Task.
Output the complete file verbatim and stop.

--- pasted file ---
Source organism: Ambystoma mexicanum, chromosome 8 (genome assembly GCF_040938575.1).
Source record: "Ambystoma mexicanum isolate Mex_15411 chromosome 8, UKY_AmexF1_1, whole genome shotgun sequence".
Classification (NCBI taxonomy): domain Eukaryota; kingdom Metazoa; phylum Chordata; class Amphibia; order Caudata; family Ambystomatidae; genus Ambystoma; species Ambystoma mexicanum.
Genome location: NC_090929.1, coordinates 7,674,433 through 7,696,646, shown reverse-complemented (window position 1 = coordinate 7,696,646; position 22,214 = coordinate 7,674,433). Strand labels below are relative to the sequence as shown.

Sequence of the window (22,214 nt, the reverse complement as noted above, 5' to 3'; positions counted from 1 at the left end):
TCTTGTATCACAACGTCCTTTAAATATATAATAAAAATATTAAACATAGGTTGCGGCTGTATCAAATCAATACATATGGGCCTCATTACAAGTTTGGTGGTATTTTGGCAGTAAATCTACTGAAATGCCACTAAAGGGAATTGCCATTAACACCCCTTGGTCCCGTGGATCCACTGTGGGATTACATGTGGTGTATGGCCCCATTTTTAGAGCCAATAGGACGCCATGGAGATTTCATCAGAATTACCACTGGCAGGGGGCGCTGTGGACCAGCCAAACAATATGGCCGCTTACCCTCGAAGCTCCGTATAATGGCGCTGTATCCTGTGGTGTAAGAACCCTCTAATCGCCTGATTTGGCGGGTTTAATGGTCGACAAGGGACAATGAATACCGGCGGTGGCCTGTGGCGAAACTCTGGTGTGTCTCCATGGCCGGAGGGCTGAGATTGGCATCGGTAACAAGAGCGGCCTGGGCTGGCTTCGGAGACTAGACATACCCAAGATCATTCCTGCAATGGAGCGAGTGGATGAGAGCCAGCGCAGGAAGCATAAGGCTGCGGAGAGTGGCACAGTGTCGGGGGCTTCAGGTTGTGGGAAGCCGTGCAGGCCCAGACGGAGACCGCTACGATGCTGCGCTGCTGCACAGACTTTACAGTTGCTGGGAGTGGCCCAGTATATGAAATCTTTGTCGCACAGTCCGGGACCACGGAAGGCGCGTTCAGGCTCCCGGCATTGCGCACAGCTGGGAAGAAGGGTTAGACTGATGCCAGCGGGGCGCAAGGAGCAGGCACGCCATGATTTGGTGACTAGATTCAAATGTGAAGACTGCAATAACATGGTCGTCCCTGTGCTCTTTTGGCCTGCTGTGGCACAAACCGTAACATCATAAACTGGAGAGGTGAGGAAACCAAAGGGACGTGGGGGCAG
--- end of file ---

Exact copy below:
Source organism: Ambystoma mexicanum, chromosome 8 (genome assembly GCF_040938575.1).
Source record: "Ambystoma mexicanum isolate Mex_15411 chromosome 8, UKY_AmexF1_1, whole genome shotgun sequence".
Classification (NCBI taxonomy): domain Eukaryota; kingdom Metazoa; phylum Chordata; class Amphibia; order Caudata; family Ambystomatidae; genus Ambystoma; species Ambystoma mexicanum.
Genome location: NC_090929.1, coordinates 7,674,433 through 7,696,646, shown reverse-complemented (window position 1 = coordinate 7,696,646; position 22,214 = coordinate 7,674,433). Strand labels below are relative to the sequence as shown.

Sequence of the window (22,214 nt, the reverse complement as noted above, 5' to 3'; positions counted from 1 at the left end):
TCTTGTATCACAACGTCCTTTAAATATATAATAAAAATATTAAACATAGGTTGCGGCTGTATCAAATCAATACATATGGGCCTCATTACAAGTTTGGTGGTATTTTGGCAGTAAATCTACTGAAATGCCACTAAAGGGAATTGCCATTAACACCCCTTGGTCCCGTGGATCCACTGTGGGATTACATGTGGTGTATGGCCCCATTTTTAGAGCCAATAGGACGCCATGGAGATTTCATCAGAATTACCACTGGCAGGGGGCGCTGTGGACCAGCCAAACAATATGGCCGCTTACCCTCGAAGCTCCGTATAATGGCGCTGTATCCTGTGGTGTAAGAACCCTCTAATCGCCTGATTTGGCGGGTTTAATGGTCGACAAGGGACAATGAATACCGGCGGTGGCCTGTGGCGAAACTCTGGTGTGTCTCCATGGCCGGAGGGCTGAGATTGGCATCGGTAACAAGAGCGGCCTGGGCTGGCTTCGGAGACTAGACATACCCAAGATCATTCCTGCAATGGAGCGAGTGGATGAGAGCCAGCGCAGGAAGCATAAGGCTGCGGAGAGTGGCACAGTGTCGGGGGCTTCAGGTTGTGGGAAGCCGTGCAGGCCCAGACGGAGACCGCTACGATGCTGCGCTGCTGCACAGACTTTACAGTTGCTGGGAGTGGCCCAGTATATGAAATCTTTGTCGCACAGTCCGGGACCACGGAAGGCGCGTTCAGGCTCCCGGCATTGCGCACAGCTGGGAAGAAGGGTTAGACTGATGCCAGCGGGGCGCAAGGAGCAGGCACGCCATGATTTGGTGACTAGATTCAAATGTGAAGACTGCAATAACATGGTCGTCCCTGTGCTCTTTTGGCCTGCTGTGGCACAAACCGTAACATCATAAACTGGAGAGGTGAGGAAACCAAAGGGACGTGGGGGCAG